On the surface, the Celtics and Red Sox seem similar only in their Boston location. One is in the stages of a multi-year rebuilding project, while the other is a year removed from a championship and favored by oddsmakers to return to the World Series this season. But although Celtics president Danny Ainge has garnered lots of attention for his asset-accumulation strategy, Red Sox general manager Ben Cherington has been doing the same thing. The latest example: Yoan Moncada agreeing to a contract with the Sox for $31.5 million, which will cost the Sox twice that after you factor in a 100-percent tax.
The initial reaction is to wonder where he fits. When you scroll through the Sox lineup, almost every starting position player is under team control for at least three more years. The only players who aren’t are Mike Napoli and David Ortiz (and Shane Victorino if you count him). Not to mention, the prospects such as Garin Cecchini, Devin Marrero and Blake Swihart, who are all currently blocked by other young talented players. It’s an overflow of talent, but that didn’t deter Cherington when he signed Hanley Ramirez to play left field in November or when he signed Moncada this time around. Ramirez is an outstanding hitter, who you worry about position with later. If scouting reports on Moncada are true, he’s also an outstanding talent, who you worry about position with down the line.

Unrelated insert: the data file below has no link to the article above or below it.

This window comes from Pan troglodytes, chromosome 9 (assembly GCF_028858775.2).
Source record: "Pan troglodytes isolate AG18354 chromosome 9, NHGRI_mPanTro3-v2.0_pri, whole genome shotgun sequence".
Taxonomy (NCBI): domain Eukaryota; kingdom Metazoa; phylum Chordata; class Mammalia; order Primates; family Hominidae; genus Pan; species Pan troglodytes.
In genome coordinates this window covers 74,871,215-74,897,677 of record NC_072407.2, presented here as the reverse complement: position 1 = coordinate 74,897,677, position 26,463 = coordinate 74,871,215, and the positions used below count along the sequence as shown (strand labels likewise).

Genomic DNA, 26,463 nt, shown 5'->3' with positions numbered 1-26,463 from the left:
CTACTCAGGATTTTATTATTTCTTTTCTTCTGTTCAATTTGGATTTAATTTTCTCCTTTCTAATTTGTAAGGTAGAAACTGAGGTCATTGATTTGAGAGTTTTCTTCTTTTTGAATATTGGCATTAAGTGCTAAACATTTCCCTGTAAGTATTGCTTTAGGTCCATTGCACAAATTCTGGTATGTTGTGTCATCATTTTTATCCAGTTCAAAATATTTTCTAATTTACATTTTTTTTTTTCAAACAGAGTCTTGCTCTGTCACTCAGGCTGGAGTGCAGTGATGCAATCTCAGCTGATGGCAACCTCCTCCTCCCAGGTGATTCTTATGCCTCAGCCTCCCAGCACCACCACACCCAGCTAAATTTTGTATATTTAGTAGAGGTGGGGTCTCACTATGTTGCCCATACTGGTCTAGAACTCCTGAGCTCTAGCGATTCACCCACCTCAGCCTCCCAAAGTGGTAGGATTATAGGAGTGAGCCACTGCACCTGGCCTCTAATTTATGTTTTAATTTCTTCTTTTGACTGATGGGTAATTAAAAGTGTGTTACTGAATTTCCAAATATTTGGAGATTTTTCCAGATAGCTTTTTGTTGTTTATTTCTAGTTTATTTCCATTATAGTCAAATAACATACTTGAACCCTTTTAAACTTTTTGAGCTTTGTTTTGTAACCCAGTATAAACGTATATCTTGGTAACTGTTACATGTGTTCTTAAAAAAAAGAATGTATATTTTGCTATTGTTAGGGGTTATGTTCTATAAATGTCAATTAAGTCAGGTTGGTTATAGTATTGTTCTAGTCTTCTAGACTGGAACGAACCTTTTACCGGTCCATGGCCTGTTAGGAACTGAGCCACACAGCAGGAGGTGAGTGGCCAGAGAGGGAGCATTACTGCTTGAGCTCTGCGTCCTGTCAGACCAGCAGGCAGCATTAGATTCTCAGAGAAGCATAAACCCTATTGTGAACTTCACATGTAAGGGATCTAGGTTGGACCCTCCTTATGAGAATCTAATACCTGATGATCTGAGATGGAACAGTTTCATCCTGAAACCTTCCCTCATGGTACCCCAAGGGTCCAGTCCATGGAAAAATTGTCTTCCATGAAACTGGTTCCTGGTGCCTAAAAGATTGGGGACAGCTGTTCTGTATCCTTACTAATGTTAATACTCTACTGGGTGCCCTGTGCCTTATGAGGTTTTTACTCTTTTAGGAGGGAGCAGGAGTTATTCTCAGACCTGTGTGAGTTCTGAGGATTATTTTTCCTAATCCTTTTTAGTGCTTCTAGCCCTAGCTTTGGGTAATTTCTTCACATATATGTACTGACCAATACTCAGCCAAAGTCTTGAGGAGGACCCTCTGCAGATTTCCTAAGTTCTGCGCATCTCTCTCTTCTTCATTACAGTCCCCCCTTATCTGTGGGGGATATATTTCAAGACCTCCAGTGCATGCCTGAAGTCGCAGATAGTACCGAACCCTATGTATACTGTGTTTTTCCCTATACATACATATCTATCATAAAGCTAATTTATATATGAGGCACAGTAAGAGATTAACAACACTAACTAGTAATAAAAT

By signing him, the Sox have to pay the $31.5 million tax, but they don’t have to forfeit a draft pick (like signing a player in free agency) and they don’t have long-term financial implications that come with going over the luxury tax (loss of revenue sharing, repeater tax). They had already exceeded their international budget to sign two of the top three international pitching prospects in August, so the penalties of not being able to go over the international budget for the next two years were already in place. The Sox have oodles of money coming in these days from national and regional TV deals, not to mention sponsorships. Spending each year to the $189 payroll limit before a luxury tax kicks in would leave them with a large amount of profit. Going over that limit can take a financial toll in the long run. But the chances to spend money outside that tax are very limited, and they were already going to be even more limited with the international budget penalty looming regardless of this signing. So, they paid an extra $31.5 million now to take a chance on Moncada. He’s young and the chances any team has to simply sign young, talented players in the current system are close to nill. Those types of players never hit free agency until they’re near the end of their prime. They’ll figure out where to play him later, but they’ll be satisfied they have him as an asset in their organization right now. It’s about accumulating talent. Danny Ainge knows it. And based on his past few moves, Cherington does, too.